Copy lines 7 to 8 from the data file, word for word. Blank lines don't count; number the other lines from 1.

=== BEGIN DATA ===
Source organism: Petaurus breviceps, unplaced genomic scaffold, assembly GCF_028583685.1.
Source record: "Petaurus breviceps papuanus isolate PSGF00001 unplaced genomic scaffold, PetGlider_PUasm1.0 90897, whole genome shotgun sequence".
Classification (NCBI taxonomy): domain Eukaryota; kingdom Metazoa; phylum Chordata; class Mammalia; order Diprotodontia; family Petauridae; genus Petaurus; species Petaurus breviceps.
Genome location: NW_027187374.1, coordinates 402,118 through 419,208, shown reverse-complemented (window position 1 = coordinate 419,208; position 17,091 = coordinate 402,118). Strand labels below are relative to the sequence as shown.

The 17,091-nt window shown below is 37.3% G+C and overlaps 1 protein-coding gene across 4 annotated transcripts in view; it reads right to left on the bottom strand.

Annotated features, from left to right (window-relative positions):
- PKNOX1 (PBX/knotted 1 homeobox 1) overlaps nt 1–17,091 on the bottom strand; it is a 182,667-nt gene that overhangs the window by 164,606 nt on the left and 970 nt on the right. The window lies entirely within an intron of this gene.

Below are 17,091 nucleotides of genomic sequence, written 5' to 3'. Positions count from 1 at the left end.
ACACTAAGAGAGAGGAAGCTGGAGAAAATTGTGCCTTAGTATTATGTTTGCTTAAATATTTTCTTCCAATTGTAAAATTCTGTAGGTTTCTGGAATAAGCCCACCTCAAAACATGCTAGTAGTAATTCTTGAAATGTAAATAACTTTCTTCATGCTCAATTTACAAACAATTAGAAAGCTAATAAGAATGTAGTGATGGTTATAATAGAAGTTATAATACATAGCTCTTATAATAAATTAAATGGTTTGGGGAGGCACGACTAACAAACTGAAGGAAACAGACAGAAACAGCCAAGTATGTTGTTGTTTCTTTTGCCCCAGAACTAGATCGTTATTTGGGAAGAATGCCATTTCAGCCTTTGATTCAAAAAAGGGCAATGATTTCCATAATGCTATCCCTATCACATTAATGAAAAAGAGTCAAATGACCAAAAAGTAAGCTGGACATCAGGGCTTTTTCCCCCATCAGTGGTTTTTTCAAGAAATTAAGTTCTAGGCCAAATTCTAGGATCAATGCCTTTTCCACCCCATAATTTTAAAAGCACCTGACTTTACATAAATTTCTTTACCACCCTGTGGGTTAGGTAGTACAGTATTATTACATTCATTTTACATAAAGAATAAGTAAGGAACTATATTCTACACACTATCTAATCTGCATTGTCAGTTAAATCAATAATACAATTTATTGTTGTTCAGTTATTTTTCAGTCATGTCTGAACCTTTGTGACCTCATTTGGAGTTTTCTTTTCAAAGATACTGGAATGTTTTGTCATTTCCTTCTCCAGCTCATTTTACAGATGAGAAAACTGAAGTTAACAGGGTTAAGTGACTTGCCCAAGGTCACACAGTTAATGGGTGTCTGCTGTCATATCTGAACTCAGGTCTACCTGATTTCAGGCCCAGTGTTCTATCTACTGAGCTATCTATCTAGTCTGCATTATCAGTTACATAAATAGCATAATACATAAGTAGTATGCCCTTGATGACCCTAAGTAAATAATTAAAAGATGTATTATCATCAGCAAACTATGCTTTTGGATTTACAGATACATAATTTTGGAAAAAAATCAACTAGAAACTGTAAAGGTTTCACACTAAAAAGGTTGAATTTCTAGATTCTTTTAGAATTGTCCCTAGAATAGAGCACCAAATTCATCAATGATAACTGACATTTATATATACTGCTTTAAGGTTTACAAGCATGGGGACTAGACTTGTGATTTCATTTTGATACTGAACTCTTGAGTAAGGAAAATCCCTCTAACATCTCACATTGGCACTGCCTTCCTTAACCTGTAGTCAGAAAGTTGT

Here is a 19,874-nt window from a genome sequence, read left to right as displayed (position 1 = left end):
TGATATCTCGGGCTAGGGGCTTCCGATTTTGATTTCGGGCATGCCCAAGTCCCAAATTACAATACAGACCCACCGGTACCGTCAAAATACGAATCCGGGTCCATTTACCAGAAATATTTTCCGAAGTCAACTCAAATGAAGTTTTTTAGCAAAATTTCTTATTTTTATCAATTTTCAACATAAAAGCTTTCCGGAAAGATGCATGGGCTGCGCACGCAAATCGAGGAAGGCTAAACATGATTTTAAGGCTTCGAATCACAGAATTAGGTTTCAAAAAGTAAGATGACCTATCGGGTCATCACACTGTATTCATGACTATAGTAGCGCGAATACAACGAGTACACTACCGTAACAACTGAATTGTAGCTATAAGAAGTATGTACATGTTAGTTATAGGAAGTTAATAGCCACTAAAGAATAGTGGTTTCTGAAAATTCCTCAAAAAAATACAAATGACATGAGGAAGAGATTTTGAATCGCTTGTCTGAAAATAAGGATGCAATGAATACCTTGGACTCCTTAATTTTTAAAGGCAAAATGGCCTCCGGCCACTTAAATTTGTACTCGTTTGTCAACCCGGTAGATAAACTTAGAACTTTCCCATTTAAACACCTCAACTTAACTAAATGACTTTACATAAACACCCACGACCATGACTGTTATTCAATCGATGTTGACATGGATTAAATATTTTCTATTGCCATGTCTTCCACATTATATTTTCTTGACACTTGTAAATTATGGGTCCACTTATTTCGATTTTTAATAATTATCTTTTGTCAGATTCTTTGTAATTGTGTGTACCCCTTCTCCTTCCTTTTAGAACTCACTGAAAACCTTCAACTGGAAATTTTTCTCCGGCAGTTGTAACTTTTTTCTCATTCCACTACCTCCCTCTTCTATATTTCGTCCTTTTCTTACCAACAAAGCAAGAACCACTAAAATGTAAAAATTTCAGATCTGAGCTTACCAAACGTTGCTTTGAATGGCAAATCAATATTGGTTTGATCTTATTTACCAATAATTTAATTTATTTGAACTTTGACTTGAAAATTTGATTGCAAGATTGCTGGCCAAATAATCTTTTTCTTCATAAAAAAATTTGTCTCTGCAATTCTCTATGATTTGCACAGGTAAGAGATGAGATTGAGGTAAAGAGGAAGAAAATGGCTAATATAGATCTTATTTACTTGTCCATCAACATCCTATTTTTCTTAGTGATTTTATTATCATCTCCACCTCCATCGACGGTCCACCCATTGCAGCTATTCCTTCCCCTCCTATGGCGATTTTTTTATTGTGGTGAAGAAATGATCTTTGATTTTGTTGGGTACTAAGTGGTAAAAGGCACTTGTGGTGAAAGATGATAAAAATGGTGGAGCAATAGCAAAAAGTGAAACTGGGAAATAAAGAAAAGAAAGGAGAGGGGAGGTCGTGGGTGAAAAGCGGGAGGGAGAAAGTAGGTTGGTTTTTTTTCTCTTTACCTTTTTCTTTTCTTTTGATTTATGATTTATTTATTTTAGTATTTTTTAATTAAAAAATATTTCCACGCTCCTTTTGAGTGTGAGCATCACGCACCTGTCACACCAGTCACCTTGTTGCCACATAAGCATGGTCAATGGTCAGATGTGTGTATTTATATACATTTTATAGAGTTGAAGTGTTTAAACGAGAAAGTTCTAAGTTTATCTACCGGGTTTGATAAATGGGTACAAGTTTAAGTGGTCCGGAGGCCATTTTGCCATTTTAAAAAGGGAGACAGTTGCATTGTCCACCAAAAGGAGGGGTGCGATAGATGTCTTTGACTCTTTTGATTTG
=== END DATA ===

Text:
- PKNOX1 (PBX/knotted 1 homeobox 1) overlaps nt 1–17,091 on the bottom strand; it is a 182,667-nt gene that overhangs the window by 164,606 nt on the left and 970 nt on the right. The window lies entirely within an intron of this gene.

Below are 17,091 nucleotides of genomic sequence, written 5' to 3'. Positions count from 1 at the left end.